Oshii began writing the script with the main theme of a dream seen by a girl, continuing from Urusei Yatsura 2: Beautiful Dreamer, but thinking that a script alone would not be enough to get the project approved, invited Amano to make image boards for the proposal. He also showed the image boards to the animators to get ideas from them.[26] There was no definitive script, but rather a collection of ideas noted down like "annunciation" "ark" "setting sun" "a boy holding a cross riding a tank" which were immediately turned into storyboards, and then fitted together, which Oshii says had the intention of making a film without clear drama, made out of visual expressions, like one by Andrei Tarkovsky.[27]

Amano had initially been slated to work on Oshii's cancelled Lupin film, which anime critic Ryota Fujitsu says makes it obvious that Angel's Egg was inherited from Lupin.[28] While Amano was originally invited to work on character designs, Oshii liked his art enough that he ended up in the role of art direction, also designing image boards, and other things such as posters.[29]

Angel's Egg was released in the direct-to-video format on 15 December 1985 by Tokuma Shoten.[30] The 71-minute OVA would later be used as the skeleton for the 1987 live-action independent film In the Aftermath directed by Carl Colpaert. Colpaert's movie occasionally intercuts with footage from Oshii's Angel's Egg with dubbed over dialogue, which does not appear in Oshii's film.


Angel's Egg repurposes ideas that Oshii developed for a cancelled Lupin the Third film. Both concepts feature the theme of questioning existence (Lupin's existence in the cancelled film, and the bird from Noah's ark in Angel's Egg), and involve the fossil of an angel[31] Oshii himself said that Angel's Egg was another attempt at the idea[32] and anime critic Ryota Fujitsu [ja] has said that Angel's Egg (and the first Patlabor movie) would not have existed if Oshii had gotten to make the Lupin film.[33] Oshii has also stated that the entire angel fossil concept used in Angel's Egg was directly taken from Lupin,[34] and compares the relationship between the boy and girl to that in The Glass Menagerie by Tennessee Williams.[35]


Although Angel's Egg was highly acclaimed by critics and people in the animation industry in Japan on release, it also resulted in Oshii being labeled as a director who made films hard to understand, which resulted in him being hired far less frequently for years up until he got involved with Patlabor.[36][37]

Yoshikazu Yasuhiko said that the reason the film feels like something new is because it is not merely a montage of disjointed scenes, but a completely world depicted within 80 minutes. He also compares the art in the film to the modernism in Belladonna of Sadness, being beautiful but also dangerous.[38]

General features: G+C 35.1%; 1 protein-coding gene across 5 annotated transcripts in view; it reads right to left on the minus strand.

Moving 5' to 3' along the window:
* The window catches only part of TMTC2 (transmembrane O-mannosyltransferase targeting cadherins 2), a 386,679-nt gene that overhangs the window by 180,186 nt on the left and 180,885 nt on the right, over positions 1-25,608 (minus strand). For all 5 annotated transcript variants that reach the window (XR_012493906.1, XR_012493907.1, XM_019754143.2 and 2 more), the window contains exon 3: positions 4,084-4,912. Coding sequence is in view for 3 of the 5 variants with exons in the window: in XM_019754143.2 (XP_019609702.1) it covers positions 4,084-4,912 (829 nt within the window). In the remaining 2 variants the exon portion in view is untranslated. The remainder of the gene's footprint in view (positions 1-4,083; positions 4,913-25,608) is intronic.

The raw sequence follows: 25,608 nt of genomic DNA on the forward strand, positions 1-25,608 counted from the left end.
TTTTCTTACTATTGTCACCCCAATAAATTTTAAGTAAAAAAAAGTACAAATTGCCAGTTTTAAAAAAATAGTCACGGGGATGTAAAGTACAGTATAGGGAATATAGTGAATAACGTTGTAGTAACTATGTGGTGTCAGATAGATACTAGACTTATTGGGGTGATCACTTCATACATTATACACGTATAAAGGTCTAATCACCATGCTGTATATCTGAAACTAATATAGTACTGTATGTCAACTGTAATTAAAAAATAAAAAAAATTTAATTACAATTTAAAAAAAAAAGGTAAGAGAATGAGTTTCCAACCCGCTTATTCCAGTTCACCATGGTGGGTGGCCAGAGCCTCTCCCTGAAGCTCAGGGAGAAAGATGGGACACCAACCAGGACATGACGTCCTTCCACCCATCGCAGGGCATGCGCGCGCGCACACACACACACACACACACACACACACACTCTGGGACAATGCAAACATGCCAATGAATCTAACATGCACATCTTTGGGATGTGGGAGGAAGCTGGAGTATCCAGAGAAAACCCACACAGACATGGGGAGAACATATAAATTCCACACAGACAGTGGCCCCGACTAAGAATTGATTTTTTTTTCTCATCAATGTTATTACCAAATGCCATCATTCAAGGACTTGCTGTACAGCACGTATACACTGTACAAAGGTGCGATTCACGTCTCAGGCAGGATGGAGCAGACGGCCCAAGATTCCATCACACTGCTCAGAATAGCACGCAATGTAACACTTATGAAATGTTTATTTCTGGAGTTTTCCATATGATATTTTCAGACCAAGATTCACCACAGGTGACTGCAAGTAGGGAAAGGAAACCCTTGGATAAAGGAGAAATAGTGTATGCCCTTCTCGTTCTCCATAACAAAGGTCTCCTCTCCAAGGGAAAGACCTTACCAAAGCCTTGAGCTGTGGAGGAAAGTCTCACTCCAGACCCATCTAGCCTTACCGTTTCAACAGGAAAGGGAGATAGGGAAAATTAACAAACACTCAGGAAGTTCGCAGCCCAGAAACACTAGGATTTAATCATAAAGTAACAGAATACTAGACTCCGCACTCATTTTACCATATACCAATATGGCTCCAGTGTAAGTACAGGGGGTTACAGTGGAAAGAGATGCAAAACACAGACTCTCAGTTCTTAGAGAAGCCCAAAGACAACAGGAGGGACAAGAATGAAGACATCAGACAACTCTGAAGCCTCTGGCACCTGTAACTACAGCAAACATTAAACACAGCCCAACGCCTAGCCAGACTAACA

Haruhiko Mikimoto expressed appreciation for the art direction, particularly having characters with color in front of monotone backgrounds, the use of silhouettes in the backgrounds, and the use of barely visible objects in the dark in backgrounds. He also said that Angel's Egg brought out the best merit of an OVA, which is letting the creator make what they want to make, and that he felt the quality of the film meant it would not be out of place in a movie theater.[39]

Shoji Kokami had high praise for the film, saying that it is a "two-dimensional poem of images given form" that "should be valued as a pinnacle of the media of animation."[40]

Anime critic and producer Noriaki Ikeda [ja] also had high praise for the film, saying the apocalyptic setting, religious aspects, and lack of life in it both appeals to and bewilders fans of science fiction. He also contrasted the film with Urusei Yatsura 2: Beautiful Dreamer and Dallos, saying that while they were about giving meaning to a fictional world, it makes an abnormal world to give the characters meaning.[41]

Hayao Miyazaki was more critical of the film, and recounts that Toru Horikoshi, who was a producer for Nippon TV at the time, fell asleep watching the film, and that while Michihiko Suwa of Yomiuri TV approved it for a TV broadcast, he said that he did not understand the film.[42] Miyazaki himself said regarding the film that he "appreciates the effort, but it is not something others would understand"[43] and of Oshii "he goes on a one-way journey without thinking of how to get back".[44]

Oshii recounts that his mother said upon watching the film that nobody would watch his films anymore.[45]

The film has gained more critical acclaim from critics and industry professionals in later years, with people such as Shoji Kawamori,[46] Ryu Mitsuse,[47] Hideo Osabe,[48] Takashi Murakami,[49] and director Akiyoshi Imazeki [ja][50] heaping praise on it.

Western critics found the film confusing, citing its allegory, symbolism, and ending, as the reasons.[51][2] Brian Ruh stated that it was "one of the most beautiful and lyric films in the animated medium."[52] Some western critics say that the film is difficult to understand, with visuals and narrative that is both cryptic, convoluted, and allegorical.[53][51] Jason Thompson writing in Viz Media's online magazine J-pop compared the film's style to Night on the Galactic Railroad while noting that the meaning of the film may be elusive, stating "ANGEL'S EGG stands as an evocation of a mood and world which is powerful in spite of -- perhaps because of -- not being consciously understood."[51]